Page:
The Filters that you see in the above screenshot are supplemental to advanced search operators you can use. The filters make it a one-click deal as opposed to typing it out. Let’s look into how we can use each filter to not only get better content, but also cut short the time it takes to separate the wheat from the chaff on a regular Google Search results page.
A Use for Sites with Images: You can do a regular Google Image Search. But Sites with Images gives me a better view of images organized around sites hosting them. With a glance I can see how the image I am searching for and the sites hosting it are connected.
google search tools
A Use for Related Searches: A related search helps you to cast your net wide and then bring it close. Let’s say, you are unsure about what you are looking for. Try a general search and then start narrowing it down by using related search. Alternatively, related search helps you go deeper into results and discover more. For example, you can use it to sieve out ‘brand’ names that have already been trademarked. One of the more common uses is to find related keywords for quick search engine optimization.
A Use for Reading Level: Filtering your results by reading level is very useful, from a teacher to a Nobel laureate. You’ll now see a percentage breakdown of results by reading level on a bar graph. If you are a teacher looking for basic reading material for kids, you can click on Basic. If you happen to be a Nobel laureate reading this humble post, click on Advanced.
google search tools
A Use for Dictionary: This filter gives you the meaning of the word in a single click. It is also what you get when you use the [define] operator and click ‘More info’ below it. You will get links to definitions on other sites, and also an option to translate it to another language.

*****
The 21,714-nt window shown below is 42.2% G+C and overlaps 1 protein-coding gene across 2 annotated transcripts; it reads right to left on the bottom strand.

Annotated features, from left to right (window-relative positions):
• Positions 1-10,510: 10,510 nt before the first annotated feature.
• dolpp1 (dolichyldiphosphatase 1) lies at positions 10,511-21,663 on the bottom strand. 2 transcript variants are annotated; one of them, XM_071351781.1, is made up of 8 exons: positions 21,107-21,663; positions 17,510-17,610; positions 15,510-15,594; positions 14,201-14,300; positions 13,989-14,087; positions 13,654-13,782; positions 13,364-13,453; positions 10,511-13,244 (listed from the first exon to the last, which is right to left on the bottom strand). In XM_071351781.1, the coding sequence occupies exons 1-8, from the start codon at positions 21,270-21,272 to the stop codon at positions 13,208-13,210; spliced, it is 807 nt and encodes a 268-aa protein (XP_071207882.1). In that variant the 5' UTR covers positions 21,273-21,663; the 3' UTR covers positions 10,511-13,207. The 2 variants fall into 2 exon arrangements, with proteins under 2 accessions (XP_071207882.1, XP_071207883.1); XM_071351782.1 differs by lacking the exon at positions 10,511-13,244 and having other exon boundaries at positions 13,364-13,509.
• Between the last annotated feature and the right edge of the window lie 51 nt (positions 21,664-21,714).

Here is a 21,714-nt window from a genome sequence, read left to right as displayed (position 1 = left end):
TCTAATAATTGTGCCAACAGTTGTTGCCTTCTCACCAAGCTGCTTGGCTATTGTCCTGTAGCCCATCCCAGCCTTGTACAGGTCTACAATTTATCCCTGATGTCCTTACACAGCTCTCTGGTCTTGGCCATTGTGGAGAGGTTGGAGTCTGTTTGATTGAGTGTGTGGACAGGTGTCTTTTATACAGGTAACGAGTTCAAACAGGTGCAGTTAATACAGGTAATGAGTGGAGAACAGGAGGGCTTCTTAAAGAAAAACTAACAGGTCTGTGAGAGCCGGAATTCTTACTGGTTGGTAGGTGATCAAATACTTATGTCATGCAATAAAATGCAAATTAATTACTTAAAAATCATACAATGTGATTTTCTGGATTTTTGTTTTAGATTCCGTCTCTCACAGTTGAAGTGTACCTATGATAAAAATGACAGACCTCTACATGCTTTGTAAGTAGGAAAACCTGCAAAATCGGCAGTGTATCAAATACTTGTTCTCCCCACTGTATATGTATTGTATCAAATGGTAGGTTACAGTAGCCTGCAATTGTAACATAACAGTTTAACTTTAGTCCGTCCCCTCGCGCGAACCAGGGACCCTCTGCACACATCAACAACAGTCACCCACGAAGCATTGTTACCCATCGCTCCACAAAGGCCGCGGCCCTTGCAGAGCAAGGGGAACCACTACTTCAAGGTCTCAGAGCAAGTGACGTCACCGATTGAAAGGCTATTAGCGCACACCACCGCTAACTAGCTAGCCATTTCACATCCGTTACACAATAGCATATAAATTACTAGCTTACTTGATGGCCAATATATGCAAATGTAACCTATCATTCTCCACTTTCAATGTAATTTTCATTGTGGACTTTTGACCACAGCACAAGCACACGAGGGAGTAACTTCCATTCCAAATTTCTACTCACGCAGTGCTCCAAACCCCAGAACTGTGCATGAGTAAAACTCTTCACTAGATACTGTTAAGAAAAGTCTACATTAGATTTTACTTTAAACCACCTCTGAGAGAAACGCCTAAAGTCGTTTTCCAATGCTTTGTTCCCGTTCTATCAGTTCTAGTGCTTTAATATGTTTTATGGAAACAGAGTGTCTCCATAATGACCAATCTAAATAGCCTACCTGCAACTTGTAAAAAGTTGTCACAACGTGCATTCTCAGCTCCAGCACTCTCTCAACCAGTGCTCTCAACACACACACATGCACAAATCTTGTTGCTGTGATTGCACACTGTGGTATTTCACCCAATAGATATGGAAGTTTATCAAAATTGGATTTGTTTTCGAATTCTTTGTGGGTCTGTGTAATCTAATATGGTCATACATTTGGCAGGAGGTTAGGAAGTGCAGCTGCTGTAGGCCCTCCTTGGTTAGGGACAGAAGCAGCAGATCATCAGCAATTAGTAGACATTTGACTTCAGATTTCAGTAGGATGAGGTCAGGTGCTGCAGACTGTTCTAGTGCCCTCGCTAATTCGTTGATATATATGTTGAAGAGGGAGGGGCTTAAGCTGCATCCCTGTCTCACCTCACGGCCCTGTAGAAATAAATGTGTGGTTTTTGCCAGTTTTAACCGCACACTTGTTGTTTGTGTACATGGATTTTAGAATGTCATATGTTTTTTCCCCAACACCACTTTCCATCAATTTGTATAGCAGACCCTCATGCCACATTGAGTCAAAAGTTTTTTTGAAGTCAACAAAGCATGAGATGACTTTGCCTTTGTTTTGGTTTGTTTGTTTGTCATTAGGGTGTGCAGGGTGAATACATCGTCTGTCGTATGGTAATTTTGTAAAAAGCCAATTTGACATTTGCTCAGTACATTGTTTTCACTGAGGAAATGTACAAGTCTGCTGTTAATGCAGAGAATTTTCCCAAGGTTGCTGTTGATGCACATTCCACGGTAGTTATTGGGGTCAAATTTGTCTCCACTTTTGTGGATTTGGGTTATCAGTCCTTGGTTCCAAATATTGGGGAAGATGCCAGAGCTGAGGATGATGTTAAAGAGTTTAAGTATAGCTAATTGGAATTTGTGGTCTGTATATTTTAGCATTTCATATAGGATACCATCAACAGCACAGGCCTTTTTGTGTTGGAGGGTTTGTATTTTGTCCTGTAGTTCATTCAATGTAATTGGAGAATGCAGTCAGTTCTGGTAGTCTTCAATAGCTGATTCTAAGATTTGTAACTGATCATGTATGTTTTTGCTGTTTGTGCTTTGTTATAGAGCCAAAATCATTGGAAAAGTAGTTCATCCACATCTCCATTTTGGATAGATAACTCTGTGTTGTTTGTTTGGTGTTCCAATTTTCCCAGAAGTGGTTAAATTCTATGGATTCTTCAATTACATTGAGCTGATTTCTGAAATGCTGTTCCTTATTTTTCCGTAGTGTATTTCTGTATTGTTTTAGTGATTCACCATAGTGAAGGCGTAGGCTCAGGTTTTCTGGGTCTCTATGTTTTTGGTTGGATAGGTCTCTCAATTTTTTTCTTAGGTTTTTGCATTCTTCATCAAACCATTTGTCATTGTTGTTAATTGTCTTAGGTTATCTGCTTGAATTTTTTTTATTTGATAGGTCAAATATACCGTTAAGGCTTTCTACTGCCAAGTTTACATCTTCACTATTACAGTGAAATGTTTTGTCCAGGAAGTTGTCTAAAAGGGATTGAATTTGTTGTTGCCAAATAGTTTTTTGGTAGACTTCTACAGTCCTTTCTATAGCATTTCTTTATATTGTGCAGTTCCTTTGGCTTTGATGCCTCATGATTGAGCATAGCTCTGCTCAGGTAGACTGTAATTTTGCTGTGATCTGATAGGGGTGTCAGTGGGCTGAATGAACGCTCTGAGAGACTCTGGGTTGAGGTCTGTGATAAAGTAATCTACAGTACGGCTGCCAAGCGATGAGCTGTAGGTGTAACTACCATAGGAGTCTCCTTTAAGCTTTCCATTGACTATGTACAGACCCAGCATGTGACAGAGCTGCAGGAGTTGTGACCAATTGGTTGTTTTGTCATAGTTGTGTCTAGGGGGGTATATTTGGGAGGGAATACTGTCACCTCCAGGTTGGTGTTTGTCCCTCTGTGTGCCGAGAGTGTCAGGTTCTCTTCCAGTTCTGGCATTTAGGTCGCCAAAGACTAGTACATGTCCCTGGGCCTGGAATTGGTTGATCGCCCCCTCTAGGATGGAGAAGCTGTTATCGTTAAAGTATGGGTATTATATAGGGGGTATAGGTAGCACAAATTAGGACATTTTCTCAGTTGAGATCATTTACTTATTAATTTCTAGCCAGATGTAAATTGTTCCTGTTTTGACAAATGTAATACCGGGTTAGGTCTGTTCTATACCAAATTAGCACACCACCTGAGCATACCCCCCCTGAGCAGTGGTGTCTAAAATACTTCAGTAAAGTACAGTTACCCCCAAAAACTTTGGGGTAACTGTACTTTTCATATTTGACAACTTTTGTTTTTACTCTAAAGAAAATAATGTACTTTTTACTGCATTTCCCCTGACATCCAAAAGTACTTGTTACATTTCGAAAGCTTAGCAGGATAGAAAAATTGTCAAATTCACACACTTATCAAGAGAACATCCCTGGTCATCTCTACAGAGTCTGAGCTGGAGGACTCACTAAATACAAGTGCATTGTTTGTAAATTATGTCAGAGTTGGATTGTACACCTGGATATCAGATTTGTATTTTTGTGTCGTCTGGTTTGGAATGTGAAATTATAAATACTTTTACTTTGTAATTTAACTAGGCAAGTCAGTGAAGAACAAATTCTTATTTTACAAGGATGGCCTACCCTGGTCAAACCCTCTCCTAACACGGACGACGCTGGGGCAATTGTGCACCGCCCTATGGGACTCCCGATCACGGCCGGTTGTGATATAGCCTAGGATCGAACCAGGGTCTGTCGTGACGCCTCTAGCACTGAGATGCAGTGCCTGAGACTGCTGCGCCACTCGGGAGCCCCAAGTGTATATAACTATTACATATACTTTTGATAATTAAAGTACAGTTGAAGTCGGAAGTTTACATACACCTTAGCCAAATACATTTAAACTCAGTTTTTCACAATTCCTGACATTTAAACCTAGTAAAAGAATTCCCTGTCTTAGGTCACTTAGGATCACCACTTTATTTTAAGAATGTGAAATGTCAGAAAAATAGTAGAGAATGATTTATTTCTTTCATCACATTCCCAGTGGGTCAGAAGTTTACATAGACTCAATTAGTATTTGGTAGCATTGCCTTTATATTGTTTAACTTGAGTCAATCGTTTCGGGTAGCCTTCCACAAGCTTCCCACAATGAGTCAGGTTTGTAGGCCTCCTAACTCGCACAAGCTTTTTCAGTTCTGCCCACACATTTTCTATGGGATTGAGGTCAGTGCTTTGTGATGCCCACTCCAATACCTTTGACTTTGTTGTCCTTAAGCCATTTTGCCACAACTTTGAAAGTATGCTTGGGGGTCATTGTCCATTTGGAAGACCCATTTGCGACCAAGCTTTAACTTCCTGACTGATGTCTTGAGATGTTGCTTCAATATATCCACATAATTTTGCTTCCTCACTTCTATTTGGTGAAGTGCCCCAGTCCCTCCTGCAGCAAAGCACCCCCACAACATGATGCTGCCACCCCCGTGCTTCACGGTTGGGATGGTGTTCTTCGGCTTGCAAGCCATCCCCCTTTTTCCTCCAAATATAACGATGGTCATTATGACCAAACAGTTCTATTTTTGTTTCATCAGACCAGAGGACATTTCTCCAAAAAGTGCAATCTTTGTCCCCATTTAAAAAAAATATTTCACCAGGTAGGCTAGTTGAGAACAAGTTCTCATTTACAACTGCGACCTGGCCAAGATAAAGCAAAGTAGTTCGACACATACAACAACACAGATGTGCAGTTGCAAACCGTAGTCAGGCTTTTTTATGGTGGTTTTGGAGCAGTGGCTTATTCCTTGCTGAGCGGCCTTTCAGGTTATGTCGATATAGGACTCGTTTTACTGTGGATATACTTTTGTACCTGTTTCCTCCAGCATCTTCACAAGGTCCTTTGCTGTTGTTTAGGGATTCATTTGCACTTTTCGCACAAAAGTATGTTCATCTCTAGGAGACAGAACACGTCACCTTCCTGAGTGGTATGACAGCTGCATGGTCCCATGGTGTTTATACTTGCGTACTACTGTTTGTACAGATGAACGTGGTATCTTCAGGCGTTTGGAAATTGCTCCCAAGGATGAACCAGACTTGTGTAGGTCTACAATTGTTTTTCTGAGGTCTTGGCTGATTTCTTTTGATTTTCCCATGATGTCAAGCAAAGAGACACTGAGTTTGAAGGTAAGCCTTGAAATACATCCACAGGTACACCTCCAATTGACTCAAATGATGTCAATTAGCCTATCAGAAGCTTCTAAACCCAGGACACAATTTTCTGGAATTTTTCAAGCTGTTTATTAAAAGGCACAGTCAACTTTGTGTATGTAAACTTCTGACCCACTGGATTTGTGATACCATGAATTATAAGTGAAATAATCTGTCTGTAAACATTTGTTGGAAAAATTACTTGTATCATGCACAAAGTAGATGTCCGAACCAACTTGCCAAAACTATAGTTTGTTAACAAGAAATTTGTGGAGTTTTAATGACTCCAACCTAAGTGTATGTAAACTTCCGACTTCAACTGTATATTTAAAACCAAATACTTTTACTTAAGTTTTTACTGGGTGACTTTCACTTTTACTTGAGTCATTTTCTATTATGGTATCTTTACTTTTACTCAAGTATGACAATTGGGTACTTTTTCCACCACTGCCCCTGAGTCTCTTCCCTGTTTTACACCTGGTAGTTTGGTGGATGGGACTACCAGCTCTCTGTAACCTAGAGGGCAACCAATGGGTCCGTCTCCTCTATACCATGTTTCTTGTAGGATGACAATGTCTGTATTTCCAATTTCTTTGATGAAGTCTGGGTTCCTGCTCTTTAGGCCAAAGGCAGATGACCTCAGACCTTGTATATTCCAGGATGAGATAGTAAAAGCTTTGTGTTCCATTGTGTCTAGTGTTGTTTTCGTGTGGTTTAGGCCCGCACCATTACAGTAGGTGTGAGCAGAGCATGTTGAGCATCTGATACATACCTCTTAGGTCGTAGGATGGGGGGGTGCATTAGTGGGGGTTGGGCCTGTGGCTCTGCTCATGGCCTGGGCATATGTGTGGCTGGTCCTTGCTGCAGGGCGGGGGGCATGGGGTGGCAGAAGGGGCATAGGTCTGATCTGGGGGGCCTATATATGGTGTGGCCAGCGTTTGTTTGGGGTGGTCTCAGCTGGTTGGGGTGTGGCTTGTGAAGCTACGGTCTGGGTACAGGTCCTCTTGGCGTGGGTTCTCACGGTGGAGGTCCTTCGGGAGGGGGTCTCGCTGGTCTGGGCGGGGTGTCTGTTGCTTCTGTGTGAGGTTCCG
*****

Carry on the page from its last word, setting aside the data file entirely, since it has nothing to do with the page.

A Use for ‘Nearby’: Using this filter is a trigger for a local search. One of the uses could be to find local businesses or someone like a freelancer based near your city, state, or region.
A Use for Translated Foreign Pages: Translated foreign pages can have some great content too in comparison to the English ones. It is also a great language learning aid. If you planning a visit to a foreign locale, you can read through some of the native language sites in their translated English versions pr any language of your choice. As you can see from the numbers below, there are quite a lot of them.

A Use for Verbatim: A search using the ‘Verbatim’ filter gives you exactly or the exact literal word you search for. It makes Google ignore your browsing history, synonyms, similar terms, spelling corrections etc. It is also a replacement for the ‘+’ operator, that now finds use in Google Plus. But I didn’t find it absolutely accurate but nearly so.
search tools
Google Search tools and filters can be worked around in alternate ways. The idea is to grab the vast information out there and make use of it in ways not envisaged normally. What about you? Do you use these filters consciously? Have you explored them lately? Tell us if you use them in some specific ways. We would love to grab a few hints without ‘Googling’ around for them.